Monster: Coke Energy Dispute Revealed in Q3 Earnings

Monster is fighting against increased competition in the energy space, CEO Rodney Sacks said during the company’s Q3 earnings report yesterday, including from one of its most prominent shareholders: The Coca-Cola Company.

In his opening statements during Wednesday afternoon’s call with investors and analysts, Sacks acknowledged pending arbitration between Monster and Coke over the latter’s development of a new energy line. According to story published by Reuters, the new products, set to be branded at “Coca Cola Energy” and “Coca Cola Energy No Sugar,” will use natural caffeine sourced from guarana — a violation of the ownership agreement between the two companies. Coke owns a 16.7 percent stake in Monster.

“We have some information, but we don’t have full information and I think that now that an arbitration has been filed between us to try and determine our respective rights, we just believe that it isn’t appropriate for us to provide additional comments at this time,” Sacks said in response to a request for more comment on the arbitration. “Commercial business activities and [the] relationship is continuing as in the past and we are looking to just get a third-party determination for the correct interpretation of our respective rights.”

According to Reuters, the two companies have a “difference in interpretation” of the agreement which prohibits Coke from developing specific types of energy products. Stifel analyst Mark Astrachan told Reuters he did not think Coke’s energy play would “gain meaningful share as consumers of energy drinks opt for something edgier,” adding that the company is likely looking to increase consumption of its trademark Coke products.

Coke has moved the release date of the energy line back to April 2019 in order to allow time for further negotiation between itself and Monster, Sachs said. It is not clear when Coke initially planned to launch the line.

At market opening today, Monster’s stock price plummeted 14 percent following the announced arbitration, which was submitted on October 31, but by end of day the price had recovered to a net 3.17 percent loss at $54.05 per share.

“We continue to be partners with Coca-Cola and with the bottlers,” Sacks said when asked about Monster’s ongoing relationship with Coke. “There will just be another product being sold by Coca-Cola bottlers, but the impact and effect on us would be something I think wouldn’t be appropriate for us to deal with that. We don’t believe it will have a majority impact on our relationship. We just believe we have to manage it in an appropriate way if and when it occurs.”

Wells Fargo Securities analyst Bonnie Herzog wrote that Monster’s management has been reserved about sharing details of the arbitration, but suggested that the move by Coke could signal that the conglomerate is not exploring acquiring the rest of the brand at this time.

But it’s not just competition from Coke that is posing a challenge to Monster’s category dominance. While Monster continues to grow, Sacks said the company is paying attention to the “performance energy category,” a space where products typically lean toward fitness need states and contain beneficial ingredients such as creatine. Although he did not name brands, Herzog noted Bang Energy maker VPX Sports — which Monster is currently suing over functional claims made by that company — has recently put considerable pressure on Monster.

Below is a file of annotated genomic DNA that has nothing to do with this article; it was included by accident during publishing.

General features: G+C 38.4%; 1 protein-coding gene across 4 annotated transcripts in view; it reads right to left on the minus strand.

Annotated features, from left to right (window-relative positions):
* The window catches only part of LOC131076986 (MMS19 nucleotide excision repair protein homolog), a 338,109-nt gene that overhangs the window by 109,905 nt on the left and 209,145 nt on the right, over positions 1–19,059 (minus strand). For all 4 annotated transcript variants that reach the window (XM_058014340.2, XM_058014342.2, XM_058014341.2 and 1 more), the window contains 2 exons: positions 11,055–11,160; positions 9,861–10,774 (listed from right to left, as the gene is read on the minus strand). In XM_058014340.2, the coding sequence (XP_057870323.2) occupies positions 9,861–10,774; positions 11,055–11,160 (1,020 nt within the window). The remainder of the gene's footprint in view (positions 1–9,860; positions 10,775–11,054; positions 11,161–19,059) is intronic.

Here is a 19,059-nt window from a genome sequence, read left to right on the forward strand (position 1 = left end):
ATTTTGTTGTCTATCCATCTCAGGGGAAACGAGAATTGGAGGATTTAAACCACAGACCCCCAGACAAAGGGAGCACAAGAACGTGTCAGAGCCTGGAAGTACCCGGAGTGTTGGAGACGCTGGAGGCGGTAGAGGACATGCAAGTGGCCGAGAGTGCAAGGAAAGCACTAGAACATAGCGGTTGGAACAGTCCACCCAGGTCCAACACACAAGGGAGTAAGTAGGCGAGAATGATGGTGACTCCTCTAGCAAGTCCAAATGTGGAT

“There is some sales on that, there are a number of reasons that those products are all sort of starting to gain some traction,” Sacks said. “But if I look at the sales levels, they are still behind the increase in sales. So, I think overall, we are getting additional products in the category, but the category itself is continuing to grow.”

Despite these concerns, net sales for the quarter were increased 11.7 percent year-over-year to $1.02 billion, up from $909.5 million in Q3 2017. Gross profit as a percentage of net sales was up 59.8 percent, compared to 62.6 percent in 2017. Net income was $267.7 million, up 22.4 percent from $218.7 million last year.

Distribution costs as a percentage of net sales were 4.1 percent, up from 3.2 percent last year for a total increase of $12.8 million due to higher carrier contract rates in the U.S.

Herzog viewed the quarter as mixed fortunes, noting a strong total top-line growth but lamenting “very weak” international sales gross and pressured gross margin. Herzog also questioned whether Monster’s recent price increase would stick given that Red Bull has not followed suit.

“We’re worried that [Monster’s] top-line could decelerate over the next few quarters, especially considering they will soon start to lap tough Java comps,” Herzog wrote. “Although we are cautiously optimistic about new innovation, such as a new high performance energy drink possibly called Reign, we’re not sure this will be enough of an offset to some of the aforementioned concerns.”